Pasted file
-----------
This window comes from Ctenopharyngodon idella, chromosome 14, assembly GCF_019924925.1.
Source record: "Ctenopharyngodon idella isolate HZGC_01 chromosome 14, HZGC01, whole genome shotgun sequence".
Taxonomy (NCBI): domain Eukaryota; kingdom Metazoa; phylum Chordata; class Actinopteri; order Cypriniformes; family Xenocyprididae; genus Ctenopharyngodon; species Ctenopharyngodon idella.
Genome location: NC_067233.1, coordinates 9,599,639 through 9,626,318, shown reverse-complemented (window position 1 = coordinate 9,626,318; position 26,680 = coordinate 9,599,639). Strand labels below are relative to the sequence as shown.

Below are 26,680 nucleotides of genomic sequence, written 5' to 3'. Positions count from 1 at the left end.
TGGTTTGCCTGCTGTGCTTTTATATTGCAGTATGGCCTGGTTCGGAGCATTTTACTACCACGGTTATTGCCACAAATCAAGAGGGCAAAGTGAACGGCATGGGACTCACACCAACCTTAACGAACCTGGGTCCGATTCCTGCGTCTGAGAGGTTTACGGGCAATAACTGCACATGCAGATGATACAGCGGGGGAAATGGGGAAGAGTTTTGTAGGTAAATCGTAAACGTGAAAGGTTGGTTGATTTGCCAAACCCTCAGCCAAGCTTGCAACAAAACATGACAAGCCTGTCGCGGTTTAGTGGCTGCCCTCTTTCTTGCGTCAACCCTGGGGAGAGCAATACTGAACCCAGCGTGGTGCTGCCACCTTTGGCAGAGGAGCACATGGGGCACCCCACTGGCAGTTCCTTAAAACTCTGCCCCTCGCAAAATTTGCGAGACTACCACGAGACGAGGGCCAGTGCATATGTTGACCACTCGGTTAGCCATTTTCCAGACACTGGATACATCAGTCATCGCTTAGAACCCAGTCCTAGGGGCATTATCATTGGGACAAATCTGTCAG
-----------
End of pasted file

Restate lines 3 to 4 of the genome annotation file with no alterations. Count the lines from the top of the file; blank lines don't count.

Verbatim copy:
Taxonomy (NCBI): domain Eukaryota; kingdom Metazoa; phylum Chordata; class Actinopteri; order Cypriniformes; family Xenocyprididae; genus Ctenopharyngodon; species Ctenopharyngodon idella.
Genome location: NC_067233.1, coordinates 9,599,639 through 9,626,318, shown reverse-complemented (window position 1 = coordinate 9,626,318; position 26,680 = coordinate 9,599,639). Strand labels below are relative to the sequence as shown.